The question is, when things are not going the way one wishes, what next? I watched an interesting video on the synthesis of happiness this morning (20 minutes long) which argues that if we assume irretrievability, then we enhance our capacity to choose happiness. I’m wondering if this basic precept – that’s what done is done and can’t be changed – could guide many other choices, including the ways we respond when we find ourselves seemingly trapped in a discourse that we don’t necessarily want. I believe it is the element of acknowledgment that I am finding most attractive. Perhaps my general communicative strategy is to reduce uncertainty (see What You Don’t Know Makes You Nervous) in order to make choices clear.


Year One, Second Half
Geneva (Perle du Lac)

A year ago, I marked a confluence of transitions. How many times, I continue to wonder, can one bounce back from failure? I also consider, if failure (however conceived) has lead me here . . .


I am full of reflections and anticipations.

So what if the museum is closed on Tuesday? (Familiar.) I think I’m gonna have to order “The Lives of Einstein.”
I got enough of a buzz from the outdoor displays. Auguste de la Rive’s ideas about the Aurora Borealis, for instance, were half correct: they do result from a combination of magnetism (strongest at the earth’s poles) and electricity. He was only wrong about the origins of the involved electricity – not terrestrial, but from the larger cosmos. Marc-Auguste Pictet was involved in negotiations concerning the establishment of the prime meridian, and Jean-Robert Chovet (unlike yours truly) was known for his diplomatic skill and (similar to yours truly) believed “more weight should be given to lay people in the management of the Academy” (emphasis added, and – in addition to esteemed institutions of higher learning, many domains could be substituted in place of the organizational forebear of the University of Geneva). (Time, by the way, to read Descartes: Discourse on the Method. And do you think it is remotely possible for a person to function like a gnomon?)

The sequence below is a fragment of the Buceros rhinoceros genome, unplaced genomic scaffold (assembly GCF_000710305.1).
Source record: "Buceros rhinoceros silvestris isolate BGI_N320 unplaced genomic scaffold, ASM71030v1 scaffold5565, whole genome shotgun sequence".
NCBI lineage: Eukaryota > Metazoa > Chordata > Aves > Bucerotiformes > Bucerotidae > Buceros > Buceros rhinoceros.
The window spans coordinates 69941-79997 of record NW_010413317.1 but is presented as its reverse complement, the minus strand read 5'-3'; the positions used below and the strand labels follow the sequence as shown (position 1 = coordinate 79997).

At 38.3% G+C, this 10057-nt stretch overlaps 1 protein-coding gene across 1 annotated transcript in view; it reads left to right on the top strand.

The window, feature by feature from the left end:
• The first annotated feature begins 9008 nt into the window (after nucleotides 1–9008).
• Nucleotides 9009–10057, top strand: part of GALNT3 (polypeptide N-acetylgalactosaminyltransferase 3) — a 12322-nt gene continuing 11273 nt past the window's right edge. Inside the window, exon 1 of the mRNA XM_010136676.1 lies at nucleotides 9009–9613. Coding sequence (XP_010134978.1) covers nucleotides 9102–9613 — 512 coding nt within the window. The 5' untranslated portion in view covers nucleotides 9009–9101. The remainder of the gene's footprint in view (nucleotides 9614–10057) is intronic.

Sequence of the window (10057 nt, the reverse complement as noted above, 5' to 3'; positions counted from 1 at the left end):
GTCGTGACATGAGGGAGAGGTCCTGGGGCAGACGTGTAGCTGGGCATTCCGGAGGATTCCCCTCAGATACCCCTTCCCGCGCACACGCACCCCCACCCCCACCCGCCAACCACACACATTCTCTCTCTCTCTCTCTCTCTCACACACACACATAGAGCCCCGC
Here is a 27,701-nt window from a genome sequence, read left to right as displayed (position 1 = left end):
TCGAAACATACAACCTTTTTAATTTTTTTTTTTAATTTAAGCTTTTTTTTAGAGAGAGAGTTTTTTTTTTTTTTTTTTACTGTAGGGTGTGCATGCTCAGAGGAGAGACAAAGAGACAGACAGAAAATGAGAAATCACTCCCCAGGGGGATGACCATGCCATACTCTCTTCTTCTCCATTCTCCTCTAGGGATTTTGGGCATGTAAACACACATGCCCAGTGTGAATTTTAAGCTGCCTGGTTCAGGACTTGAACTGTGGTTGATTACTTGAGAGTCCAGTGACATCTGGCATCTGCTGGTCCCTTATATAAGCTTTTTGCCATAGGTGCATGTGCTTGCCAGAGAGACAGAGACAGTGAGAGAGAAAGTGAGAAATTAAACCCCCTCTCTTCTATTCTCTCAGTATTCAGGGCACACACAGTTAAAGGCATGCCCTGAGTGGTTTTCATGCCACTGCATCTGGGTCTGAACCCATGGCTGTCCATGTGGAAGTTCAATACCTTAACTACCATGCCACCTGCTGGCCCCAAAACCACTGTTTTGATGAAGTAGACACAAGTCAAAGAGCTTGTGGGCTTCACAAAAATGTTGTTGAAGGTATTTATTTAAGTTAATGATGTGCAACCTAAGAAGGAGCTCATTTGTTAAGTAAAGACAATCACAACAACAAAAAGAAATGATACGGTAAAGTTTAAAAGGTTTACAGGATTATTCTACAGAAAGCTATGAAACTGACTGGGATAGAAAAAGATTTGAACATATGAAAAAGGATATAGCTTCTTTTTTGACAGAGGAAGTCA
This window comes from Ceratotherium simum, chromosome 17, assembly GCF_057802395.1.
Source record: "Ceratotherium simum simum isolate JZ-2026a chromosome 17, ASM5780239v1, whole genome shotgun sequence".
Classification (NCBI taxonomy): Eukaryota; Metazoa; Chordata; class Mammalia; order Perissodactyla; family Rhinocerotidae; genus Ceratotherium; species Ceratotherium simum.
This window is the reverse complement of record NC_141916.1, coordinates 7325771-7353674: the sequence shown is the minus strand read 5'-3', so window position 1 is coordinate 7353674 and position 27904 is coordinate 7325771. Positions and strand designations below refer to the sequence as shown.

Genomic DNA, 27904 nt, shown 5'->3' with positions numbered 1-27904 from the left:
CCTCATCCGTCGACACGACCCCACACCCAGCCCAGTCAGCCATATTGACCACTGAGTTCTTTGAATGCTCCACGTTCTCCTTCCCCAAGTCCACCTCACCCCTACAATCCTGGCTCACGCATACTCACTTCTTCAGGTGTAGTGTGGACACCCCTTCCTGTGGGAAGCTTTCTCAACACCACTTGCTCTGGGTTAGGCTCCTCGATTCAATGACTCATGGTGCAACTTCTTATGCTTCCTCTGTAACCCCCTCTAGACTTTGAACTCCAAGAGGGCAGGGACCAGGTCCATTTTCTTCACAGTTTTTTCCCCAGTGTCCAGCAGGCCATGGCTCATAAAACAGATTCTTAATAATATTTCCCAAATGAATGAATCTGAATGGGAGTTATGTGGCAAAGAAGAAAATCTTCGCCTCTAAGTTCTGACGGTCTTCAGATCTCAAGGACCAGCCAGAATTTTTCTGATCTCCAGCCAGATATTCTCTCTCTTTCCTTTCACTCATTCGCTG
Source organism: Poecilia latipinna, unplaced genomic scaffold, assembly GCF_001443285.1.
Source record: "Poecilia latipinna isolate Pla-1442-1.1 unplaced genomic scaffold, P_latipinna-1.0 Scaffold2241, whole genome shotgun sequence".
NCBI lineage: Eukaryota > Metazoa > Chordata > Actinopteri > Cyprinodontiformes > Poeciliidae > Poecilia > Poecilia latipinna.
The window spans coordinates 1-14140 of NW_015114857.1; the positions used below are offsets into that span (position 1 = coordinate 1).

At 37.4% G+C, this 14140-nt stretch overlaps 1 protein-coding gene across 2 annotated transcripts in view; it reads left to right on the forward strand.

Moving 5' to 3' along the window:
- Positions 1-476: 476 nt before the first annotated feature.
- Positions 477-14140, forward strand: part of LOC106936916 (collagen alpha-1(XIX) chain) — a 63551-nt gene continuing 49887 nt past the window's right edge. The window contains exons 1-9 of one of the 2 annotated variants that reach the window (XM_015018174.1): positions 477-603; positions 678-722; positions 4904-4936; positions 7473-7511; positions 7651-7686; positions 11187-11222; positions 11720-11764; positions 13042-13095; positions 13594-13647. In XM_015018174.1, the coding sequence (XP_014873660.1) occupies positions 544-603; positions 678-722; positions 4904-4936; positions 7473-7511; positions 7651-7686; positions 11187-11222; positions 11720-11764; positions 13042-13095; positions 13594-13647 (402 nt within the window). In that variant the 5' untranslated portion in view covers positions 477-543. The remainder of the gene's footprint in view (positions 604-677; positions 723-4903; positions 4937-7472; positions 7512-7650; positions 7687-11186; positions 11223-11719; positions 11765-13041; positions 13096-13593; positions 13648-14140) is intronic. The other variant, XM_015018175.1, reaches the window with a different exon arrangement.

As it turned out, I did not travel by water taxi across the lake to the Jardin Anglais to see the flower clock or the Musee de l’Horlogerie (which may or may not have been open). I did, however, wander through the Jardin Botanique spying all manner of flower, plant, and tree, not to mention several varieties of parrot, swans, geese, flamingos, and ducks, including some fantastically-plumaged Mandarin Ducks and Indian Peafowl. For spice, there were also Hermann’s Tortoises and Fallow Deer.
In case there was any danger of not living up to full nerdist credentials, I spent several hours writing (a book review, hopefully coming soon), during which I fielded delightful communiques from dearest friends and family. Whatever shadows thought to threaten the day were readily banished and I’ve just got the feeling that the coming second year after the cutting will proceed in more-or-less similar fashion as this one just passed.
At any rate, here’s hoping!